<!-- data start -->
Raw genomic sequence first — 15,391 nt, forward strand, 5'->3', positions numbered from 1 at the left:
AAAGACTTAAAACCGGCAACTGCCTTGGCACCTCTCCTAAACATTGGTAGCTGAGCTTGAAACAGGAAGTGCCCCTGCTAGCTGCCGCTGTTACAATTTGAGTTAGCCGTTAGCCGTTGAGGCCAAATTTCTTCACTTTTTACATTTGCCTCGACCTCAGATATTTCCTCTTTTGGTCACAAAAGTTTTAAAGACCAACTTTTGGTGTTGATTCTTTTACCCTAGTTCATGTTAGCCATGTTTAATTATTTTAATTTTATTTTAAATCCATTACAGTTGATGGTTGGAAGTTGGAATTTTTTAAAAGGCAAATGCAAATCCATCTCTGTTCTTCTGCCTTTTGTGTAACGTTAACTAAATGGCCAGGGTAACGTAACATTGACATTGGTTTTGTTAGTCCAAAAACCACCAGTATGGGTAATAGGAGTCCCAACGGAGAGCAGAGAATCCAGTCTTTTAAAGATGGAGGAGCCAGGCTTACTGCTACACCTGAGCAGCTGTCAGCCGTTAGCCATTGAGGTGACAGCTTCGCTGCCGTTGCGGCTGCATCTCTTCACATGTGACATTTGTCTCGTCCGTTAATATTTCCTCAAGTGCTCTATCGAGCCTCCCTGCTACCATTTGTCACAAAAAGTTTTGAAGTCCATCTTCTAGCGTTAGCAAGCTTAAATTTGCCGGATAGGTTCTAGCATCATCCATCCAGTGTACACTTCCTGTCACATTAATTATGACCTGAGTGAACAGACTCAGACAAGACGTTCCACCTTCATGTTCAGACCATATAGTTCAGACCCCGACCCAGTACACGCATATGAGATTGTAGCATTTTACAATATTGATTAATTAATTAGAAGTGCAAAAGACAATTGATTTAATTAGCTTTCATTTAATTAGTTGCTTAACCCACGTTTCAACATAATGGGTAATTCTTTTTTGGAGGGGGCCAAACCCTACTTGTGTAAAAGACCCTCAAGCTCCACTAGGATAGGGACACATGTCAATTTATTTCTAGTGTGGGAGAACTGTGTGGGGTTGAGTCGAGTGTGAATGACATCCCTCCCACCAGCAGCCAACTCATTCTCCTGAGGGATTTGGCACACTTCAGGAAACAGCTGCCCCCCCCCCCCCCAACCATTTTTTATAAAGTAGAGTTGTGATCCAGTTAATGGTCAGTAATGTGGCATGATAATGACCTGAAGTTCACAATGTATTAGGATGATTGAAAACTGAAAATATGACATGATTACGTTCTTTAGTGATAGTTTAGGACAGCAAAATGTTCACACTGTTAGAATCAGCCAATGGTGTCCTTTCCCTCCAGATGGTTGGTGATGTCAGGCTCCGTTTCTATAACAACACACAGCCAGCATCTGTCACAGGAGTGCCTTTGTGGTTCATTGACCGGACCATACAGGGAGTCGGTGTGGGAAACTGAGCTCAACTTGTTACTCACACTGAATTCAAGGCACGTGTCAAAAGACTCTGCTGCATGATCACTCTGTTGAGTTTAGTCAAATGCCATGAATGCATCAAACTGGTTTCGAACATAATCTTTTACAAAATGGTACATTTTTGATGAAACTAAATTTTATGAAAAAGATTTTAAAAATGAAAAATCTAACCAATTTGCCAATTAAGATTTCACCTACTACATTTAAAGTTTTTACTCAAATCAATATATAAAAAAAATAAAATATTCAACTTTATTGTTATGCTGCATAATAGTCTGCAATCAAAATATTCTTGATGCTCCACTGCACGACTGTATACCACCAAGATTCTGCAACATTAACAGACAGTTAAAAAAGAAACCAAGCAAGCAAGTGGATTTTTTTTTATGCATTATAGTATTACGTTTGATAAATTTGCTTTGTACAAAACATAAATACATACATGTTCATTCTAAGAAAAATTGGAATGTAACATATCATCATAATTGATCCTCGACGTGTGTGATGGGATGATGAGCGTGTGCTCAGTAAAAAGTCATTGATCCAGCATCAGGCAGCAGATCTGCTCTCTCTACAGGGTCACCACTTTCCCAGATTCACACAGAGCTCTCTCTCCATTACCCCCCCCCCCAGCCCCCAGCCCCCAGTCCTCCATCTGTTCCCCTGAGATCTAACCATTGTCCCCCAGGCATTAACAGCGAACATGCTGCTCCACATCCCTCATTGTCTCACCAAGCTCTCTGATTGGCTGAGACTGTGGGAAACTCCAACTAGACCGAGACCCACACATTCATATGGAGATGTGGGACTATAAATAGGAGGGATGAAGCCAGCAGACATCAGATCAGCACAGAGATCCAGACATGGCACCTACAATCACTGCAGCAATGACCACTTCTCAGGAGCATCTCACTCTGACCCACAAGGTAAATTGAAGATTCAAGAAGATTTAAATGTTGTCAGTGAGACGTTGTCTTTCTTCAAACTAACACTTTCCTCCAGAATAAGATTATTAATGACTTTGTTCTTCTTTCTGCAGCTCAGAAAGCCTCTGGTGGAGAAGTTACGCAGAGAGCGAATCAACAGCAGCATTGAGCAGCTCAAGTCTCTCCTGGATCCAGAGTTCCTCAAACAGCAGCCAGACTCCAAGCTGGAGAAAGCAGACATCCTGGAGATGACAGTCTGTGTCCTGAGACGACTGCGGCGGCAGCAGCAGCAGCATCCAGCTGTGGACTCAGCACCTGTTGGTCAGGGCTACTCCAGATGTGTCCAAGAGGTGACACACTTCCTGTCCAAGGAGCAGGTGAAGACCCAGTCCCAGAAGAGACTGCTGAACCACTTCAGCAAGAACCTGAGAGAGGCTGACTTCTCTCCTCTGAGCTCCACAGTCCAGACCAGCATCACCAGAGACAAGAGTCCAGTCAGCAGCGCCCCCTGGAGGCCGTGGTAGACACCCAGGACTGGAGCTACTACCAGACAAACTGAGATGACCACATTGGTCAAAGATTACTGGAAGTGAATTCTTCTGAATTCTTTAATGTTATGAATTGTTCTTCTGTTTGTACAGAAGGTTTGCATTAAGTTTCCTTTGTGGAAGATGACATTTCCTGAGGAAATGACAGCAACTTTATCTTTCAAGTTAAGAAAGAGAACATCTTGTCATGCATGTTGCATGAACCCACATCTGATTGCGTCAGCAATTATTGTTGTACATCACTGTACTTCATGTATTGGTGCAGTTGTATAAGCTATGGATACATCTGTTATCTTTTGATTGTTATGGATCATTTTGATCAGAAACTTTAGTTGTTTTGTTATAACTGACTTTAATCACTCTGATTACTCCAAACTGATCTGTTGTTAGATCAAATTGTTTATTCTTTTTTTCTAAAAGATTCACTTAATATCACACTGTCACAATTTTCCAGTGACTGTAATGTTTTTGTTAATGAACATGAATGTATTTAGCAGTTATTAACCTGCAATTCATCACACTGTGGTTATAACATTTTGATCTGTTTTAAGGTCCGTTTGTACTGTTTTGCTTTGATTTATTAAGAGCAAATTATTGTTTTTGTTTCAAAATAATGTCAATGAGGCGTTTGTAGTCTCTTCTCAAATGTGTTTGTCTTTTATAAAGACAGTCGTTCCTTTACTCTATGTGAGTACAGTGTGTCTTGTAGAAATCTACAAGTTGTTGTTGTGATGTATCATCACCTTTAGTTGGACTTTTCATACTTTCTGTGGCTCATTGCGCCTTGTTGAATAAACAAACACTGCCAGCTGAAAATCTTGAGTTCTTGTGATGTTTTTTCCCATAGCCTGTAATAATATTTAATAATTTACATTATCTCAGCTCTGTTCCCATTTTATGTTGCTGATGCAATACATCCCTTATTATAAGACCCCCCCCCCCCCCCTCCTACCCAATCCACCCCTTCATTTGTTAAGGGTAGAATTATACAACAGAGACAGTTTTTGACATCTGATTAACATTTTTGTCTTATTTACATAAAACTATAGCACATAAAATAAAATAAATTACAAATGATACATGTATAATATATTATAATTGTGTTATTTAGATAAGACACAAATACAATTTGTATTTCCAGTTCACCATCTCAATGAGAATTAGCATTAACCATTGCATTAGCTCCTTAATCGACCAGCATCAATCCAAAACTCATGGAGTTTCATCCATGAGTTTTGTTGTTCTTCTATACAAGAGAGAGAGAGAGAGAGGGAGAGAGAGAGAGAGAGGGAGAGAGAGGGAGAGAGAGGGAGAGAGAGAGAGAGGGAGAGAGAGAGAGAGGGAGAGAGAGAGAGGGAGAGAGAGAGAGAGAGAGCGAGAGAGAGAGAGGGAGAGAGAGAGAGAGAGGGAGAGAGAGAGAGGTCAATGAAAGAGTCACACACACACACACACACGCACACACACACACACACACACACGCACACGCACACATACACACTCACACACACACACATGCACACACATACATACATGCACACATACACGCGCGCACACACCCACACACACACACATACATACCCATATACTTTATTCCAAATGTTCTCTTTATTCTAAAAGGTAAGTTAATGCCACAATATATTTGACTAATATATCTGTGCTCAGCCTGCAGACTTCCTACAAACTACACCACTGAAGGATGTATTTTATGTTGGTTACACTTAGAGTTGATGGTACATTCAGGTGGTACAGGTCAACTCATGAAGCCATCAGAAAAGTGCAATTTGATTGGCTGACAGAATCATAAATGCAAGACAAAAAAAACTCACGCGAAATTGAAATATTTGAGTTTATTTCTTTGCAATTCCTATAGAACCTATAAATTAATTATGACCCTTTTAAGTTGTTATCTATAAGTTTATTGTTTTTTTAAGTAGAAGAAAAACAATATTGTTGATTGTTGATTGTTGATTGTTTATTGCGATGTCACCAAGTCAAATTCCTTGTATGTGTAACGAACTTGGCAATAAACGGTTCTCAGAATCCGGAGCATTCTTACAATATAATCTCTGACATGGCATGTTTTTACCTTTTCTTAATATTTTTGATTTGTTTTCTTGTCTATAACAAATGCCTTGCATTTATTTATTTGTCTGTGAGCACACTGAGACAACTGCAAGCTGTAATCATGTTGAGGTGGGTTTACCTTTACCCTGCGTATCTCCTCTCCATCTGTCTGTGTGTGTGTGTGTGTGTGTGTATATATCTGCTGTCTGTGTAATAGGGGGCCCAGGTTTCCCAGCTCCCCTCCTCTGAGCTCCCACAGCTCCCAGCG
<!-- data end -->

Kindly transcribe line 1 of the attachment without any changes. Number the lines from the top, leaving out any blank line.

Raw genomic sequence first — 15,391 nt, forward strand, 5'->3', positions numbered from 1 at the left: